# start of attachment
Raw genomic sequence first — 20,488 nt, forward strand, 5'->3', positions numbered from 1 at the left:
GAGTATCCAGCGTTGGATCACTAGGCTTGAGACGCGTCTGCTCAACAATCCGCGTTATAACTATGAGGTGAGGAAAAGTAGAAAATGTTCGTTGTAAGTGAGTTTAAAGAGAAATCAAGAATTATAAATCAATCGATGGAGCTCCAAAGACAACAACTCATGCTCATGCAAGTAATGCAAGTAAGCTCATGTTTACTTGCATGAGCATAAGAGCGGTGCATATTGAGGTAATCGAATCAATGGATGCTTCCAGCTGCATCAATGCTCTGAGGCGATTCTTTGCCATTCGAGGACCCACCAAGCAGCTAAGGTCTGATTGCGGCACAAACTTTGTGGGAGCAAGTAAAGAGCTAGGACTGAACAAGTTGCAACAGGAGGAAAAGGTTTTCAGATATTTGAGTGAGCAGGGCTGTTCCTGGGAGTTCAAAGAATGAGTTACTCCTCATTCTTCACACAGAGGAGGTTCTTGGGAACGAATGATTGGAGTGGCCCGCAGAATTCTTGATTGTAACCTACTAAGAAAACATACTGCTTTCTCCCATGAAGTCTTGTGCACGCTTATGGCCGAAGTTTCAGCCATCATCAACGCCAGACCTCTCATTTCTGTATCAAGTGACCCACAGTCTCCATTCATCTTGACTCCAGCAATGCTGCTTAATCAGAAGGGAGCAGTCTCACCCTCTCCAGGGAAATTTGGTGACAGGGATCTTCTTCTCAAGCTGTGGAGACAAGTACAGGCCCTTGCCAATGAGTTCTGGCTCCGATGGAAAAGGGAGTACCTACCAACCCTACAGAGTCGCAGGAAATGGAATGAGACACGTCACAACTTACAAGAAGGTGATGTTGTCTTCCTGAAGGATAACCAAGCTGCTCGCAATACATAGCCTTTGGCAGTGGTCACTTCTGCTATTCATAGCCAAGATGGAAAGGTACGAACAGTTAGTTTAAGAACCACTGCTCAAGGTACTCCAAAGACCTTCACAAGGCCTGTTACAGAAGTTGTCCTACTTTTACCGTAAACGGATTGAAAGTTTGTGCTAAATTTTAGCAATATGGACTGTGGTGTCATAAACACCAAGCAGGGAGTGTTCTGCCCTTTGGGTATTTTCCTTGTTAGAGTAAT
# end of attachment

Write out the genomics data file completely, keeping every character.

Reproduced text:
Raw genomic sequence first — 20,488 nt, forward strand, 5'->3', positions numbered from 1 at the left:
GAGTATCCAGCGTTGGATCACTAGGCTTGAGACGCGTCTGCTCAACAATCCGCGTTATAACTATGAGGTGAGGAAAAGTAGAAAATGTTCGTTGTAAGTGAGTTTAAAGAGAAATCAAGAATTATAAATCAATCGATGGAGCTCCAAAGACAACAACTCATGCTCATGCAAGTAATGCAAGTAAGCTCATGTTTACTTGCATGAGCATAAGAGCGGTGCATATTGAGGTAATCGAATCAATGGATGCTTCCAGCTGCATCAATGCTCTGAGGCGATTCTTTGCCATTCGAGGACCCACCAAGCAGCTAAGGTCTGATTGCGGCACAAACTTTGTGGGAGCAAGTAAAGAGCTAGGACTGAACAAGTTGCAACAGGAGGAAAAGGTTTTCAGATATTTGAGTGAGCAGGGCTGTTCCTGGGAGTTCAAAGAATGAGTTACTCCTCATTCTTCACACAGAGGAGGTTCTTGGGAACGAATGATTGGAGTGGCCCGCAGAATTCTTGATTGTAACCTACTAAGAAAACATACTGCTTTCTCCCATGAAGTCTTGTGCACGCTTATGGCCGAAGTTTCAGCCATCATCAACGCCAGACCTCTCATTTCTGTATCAAGTGACCCACAGTCTCCATTCATCTTGACTCCAGCAATGCTGCTTAATCAGAAGGGAGCAGTCTCACCCTCTCCAGGGAAATTTGGTGACAGGGATCTTCTTCTCAAGCTGTGGAGACAAGTACAGGCCCTTGCCAATGAGTTCTGGCTCCGATGGAAAAGGGAGTACCTACCAACCCTACAGAGTCGCAGGAAATGGAATGAGACACGTCACAACTTACAAGAAGGTGATGTTGTCTTCCTGAAGGATAACCAAGCTGCTCGCAATACATAGCCTTTGGCAGTGGTCACTTCTGCTATTCATAGCCAAGATGGAAAGGTACGAACAGTTAGTTTAAGAACCACTGCTCAAGGTACTCCAAAGACCTTCACAAGGCCTGTTACAGAAGTTGTCCTACTTTTACCGTAAACGGATTGAAAGTTTGTGCTAAATTTTAGCAATATGGACTGTGGTGTCATAAACACCAAGCAGGGAGTGTTCTGCCCTTTGGGTATTTTCCTTGTTAGAGTAAT